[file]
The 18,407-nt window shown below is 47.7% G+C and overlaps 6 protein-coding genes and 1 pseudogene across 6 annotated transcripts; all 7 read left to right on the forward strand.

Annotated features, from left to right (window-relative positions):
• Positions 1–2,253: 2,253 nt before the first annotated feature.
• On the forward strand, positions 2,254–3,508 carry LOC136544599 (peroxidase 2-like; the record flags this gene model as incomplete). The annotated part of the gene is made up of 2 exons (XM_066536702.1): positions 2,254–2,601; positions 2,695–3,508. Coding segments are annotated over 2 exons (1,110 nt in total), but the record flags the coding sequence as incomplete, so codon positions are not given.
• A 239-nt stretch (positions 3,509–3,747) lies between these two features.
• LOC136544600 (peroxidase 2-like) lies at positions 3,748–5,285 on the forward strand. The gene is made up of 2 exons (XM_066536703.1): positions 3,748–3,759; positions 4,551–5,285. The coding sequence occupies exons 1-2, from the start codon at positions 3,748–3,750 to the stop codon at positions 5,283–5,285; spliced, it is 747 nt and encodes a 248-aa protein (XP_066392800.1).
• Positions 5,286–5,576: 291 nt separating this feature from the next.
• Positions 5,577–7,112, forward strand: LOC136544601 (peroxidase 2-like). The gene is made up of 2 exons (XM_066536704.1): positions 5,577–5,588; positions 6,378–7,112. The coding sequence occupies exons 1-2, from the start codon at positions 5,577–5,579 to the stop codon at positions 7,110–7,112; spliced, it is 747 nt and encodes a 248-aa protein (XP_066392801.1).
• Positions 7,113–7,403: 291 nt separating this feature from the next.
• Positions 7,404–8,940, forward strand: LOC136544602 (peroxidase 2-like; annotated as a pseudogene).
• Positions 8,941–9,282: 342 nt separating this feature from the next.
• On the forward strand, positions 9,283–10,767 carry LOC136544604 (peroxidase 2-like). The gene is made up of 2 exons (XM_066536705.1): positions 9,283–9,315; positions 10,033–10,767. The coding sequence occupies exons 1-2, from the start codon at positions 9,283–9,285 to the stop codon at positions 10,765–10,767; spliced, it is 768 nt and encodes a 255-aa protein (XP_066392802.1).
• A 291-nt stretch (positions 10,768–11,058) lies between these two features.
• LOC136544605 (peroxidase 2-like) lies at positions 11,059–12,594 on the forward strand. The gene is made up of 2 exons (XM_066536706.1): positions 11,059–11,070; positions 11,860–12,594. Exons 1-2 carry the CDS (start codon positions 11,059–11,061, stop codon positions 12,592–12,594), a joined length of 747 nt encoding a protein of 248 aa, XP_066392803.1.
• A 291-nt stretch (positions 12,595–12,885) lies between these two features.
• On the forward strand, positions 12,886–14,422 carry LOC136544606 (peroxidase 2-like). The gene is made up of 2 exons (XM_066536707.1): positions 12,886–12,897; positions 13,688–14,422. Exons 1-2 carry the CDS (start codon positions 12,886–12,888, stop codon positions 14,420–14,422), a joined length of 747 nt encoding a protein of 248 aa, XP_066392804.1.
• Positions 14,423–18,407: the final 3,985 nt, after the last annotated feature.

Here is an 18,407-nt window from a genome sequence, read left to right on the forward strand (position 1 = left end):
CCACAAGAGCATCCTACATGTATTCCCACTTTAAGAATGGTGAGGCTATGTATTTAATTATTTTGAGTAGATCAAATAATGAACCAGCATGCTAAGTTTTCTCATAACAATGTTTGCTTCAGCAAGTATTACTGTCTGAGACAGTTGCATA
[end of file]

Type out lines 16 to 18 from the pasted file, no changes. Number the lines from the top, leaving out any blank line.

• On the forward strand, positions 12,886–14,422 carry LOC136544606 (peroxidase 2-like). The gene is made up of 2 exons (XM_066536707.1): positions 12,886–12,897; positions 13,688–14,422. Exons 1-2 carry the CDS (start codon positions 12,886–12,888, stop codon positions 14,420–14,422), a joined length of 747 nt encoding a protein of 248 aa, XP_066392804.1.
• Positions 14,423–18,407: the final 3,985 nt, after the last annotated feature.

Here is an 18,407-nt window from a genome sequence, read left to right on the forward strand (position 1 = left end):